Methods: Ten healthy men (5 well-trained cyclists and 5 well-trained canoeists) were recruited for this study and all completed two exercise trials. In trial 1, subjects performed an incremental leg ergometry test to exhaustion (LEG A), followed 15 minutes later by an incremental arm ergometry test to exhaustion (ARM B). In trial 2, the order was reversed (ARM A followed 15 minutes later by LEG B). The two trials were separated by at least 3 days and the order in which the subjects performed the trials was randomised. Time to exhaustion (TE), power output (PO), heart rate (HR), rating of perceived exertion (RPE), oxygen consumption (VO2), ventilation rate (VE), plasma lactate (LA) and electromyography (EMG) of two lower (rectus femoris and vastus lateralis) and two upper limb (triceps and biceps) muscles were measured during all trials.
Results: During the A trials, subjects reached exhaustion faster and at a higher PO during legs compared to arms. While HR and RPE were similar in the leg and arm tests at exhaustion, VO2 (p = 0.018) and VE (p = 0.008) were lower in the arm test. Performance during ARM B was unaffected by prior LEG A. However, prior ARM A significantly reduced TE (p = 0.011) and peak PO (p = 0.011) during subsequent LEG B. There were no changes in maximal VO2, HR, RPE, VE and LA between trials A and B of each muscle group. LA was higher at the beginning of LEG B (p 0.001) and ARM B (p = 0.001) exercise compared to their respective A trials. Prior LEG A affected subsequent ARM B HR for the first 40% of the trial. During LEG B, however, HR differed only at the start and 20% of the test. EMG increased linearly during all the trials and maximal EMG activity measured during the tests was only 55% of previous MVC. RPE rose linearly during all tests, regardless of different levels of LA and HR. None of the measured physiological/neuromuscular variables measured showed a plateau at exhaustion.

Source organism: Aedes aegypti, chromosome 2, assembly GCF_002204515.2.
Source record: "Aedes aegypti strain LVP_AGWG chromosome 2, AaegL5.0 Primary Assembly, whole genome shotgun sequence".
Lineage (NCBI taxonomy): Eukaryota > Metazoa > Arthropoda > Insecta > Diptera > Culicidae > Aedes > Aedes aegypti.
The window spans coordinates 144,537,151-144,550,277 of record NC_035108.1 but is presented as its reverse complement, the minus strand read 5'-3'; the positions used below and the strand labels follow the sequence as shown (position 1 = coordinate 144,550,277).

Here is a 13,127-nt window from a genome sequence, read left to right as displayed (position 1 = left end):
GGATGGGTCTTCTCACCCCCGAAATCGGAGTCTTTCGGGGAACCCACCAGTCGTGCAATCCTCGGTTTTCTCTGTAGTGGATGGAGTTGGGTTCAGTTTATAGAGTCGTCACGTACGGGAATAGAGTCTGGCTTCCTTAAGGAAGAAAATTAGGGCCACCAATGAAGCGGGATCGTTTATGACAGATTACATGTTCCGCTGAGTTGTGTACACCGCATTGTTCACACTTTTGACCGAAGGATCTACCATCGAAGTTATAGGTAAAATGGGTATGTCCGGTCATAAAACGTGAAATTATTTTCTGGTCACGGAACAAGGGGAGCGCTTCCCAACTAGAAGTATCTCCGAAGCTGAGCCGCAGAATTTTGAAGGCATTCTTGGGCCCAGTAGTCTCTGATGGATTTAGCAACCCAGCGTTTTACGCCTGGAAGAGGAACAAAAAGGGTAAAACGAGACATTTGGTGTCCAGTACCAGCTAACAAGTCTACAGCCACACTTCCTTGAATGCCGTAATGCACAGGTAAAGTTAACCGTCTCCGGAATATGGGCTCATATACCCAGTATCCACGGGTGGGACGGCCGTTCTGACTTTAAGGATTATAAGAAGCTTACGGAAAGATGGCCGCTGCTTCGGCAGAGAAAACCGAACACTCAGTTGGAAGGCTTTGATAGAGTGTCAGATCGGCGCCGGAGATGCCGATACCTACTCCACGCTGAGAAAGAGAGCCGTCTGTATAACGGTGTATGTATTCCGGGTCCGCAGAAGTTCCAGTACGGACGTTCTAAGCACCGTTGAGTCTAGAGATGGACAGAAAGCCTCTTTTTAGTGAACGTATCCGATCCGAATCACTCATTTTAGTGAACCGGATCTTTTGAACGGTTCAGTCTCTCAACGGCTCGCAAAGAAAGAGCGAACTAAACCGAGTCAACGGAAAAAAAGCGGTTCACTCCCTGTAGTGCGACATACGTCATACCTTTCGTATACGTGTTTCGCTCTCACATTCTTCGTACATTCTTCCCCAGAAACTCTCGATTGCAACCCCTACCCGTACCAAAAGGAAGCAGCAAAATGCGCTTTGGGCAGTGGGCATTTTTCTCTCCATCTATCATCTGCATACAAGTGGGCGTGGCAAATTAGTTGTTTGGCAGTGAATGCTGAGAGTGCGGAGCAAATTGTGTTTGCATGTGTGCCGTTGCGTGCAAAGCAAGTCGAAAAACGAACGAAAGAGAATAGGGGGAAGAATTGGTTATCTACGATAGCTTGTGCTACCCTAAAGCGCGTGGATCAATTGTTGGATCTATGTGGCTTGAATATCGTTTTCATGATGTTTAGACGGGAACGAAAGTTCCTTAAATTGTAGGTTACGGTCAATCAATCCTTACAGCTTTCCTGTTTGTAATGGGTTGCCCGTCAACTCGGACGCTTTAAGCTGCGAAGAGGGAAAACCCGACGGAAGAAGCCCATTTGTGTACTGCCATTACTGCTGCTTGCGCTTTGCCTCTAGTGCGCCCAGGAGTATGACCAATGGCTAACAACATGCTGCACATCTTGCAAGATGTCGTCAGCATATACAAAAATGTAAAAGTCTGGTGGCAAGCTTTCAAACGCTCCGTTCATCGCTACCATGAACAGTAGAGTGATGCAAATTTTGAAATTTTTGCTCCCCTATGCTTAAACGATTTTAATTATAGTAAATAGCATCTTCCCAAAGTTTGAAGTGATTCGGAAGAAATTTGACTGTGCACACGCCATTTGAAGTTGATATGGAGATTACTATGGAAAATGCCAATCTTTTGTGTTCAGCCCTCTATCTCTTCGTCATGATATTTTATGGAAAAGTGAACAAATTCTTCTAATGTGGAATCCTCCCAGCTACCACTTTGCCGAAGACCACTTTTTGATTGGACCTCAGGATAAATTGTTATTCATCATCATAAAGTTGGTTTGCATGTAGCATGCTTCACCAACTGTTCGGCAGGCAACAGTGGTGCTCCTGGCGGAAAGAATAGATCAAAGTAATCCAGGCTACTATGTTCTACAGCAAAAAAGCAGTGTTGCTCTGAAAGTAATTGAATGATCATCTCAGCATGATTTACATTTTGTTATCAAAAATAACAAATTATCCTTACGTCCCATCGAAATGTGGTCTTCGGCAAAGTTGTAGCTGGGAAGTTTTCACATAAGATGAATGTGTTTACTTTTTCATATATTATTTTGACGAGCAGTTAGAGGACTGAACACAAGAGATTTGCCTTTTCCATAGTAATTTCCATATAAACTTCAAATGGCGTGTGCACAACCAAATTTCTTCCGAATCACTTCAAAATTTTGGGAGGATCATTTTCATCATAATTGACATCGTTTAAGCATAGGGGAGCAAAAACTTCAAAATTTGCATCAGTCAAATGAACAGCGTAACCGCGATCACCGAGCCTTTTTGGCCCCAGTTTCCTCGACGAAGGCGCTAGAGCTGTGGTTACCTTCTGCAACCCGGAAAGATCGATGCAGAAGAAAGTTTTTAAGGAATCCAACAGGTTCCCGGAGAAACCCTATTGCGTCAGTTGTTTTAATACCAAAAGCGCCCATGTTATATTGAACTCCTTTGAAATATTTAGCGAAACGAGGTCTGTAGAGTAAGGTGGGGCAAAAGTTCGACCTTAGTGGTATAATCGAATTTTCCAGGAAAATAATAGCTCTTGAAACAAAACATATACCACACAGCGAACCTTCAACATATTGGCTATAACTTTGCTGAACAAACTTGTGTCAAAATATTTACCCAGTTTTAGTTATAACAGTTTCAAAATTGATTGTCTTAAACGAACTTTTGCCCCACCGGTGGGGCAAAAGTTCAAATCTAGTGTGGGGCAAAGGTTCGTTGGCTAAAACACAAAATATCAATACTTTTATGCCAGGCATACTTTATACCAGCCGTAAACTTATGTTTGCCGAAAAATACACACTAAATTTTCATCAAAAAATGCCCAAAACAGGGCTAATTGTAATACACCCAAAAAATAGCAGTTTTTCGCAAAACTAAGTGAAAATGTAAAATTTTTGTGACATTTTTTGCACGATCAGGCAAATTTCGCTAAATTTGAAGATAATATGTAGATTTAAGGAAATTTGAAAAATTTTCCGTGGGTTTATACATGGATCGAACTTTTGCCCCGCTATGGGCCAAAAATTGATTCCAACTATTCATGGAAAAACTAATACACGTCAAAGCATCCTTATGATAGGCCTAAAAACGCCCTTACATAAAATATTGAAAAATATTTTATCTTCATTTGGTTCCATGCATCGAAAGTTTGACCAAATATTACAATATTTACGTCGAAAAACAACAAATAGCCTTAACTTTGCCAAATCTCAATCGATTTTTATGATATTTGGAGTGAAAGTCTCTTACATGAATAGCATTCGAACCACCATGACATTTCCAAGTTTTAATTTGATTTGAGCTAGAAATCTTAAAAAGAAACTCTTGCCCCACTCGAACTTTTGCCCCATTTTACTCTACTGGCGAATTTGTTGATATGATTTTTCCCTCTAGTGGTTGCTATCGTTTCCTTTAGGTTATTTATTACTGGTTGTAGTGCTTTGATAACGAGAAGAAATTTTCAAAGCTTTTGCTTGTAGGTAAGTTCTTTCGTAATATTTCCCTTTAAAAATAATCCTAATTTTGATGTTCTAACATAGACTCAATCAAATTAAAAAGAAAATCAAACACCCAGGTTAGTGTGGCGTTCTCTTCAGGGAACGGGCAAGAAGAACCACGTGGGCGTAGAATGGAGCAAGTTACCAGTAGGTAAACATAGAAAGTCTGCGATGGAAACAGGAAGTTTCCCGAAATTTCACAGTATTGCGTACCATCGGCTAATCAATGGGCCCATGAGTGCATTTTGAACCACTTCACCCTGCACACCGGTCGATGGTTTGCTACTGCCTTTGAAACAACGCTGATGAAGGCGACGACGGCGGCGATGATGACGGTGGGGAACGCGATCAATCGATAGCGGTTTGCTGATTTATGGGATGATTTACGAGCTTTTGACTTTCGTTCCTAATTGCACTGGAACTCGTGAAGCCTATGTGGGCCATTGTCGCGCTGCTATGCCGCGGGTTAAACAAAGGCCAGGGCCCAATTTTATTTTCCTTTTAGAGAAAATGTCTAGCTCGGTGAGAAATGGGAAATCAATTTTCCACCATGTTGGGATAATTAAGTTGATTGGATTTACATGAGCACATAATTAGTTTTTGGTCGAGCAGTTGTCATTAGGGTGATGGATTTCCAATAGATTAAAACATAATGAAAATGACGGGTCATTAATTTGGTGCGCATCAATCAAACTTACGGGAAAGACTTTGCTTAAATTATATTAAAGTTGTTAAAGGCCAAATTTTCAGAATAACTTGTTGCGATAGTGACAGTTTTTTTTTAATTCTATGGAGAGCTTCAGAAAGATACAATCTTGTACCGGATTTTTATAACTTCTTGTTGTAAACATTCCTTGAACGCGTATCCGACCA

Conclusion: Prior arm exercise reduced peak power output during a subsequent bout of exhaustive leg exercise without altering the physiological or EMG variables measured in this study. In contrast, prior leg exercise did not alter peak power output during subsequent arm exercise. These results suggest that during the tests RPE was set in anticipation, being independent of the amount of muscle mass activated, HR or LA. These data are difficult to interpret according to traditional peripheral models of exercise fatigue and deserves further investigations.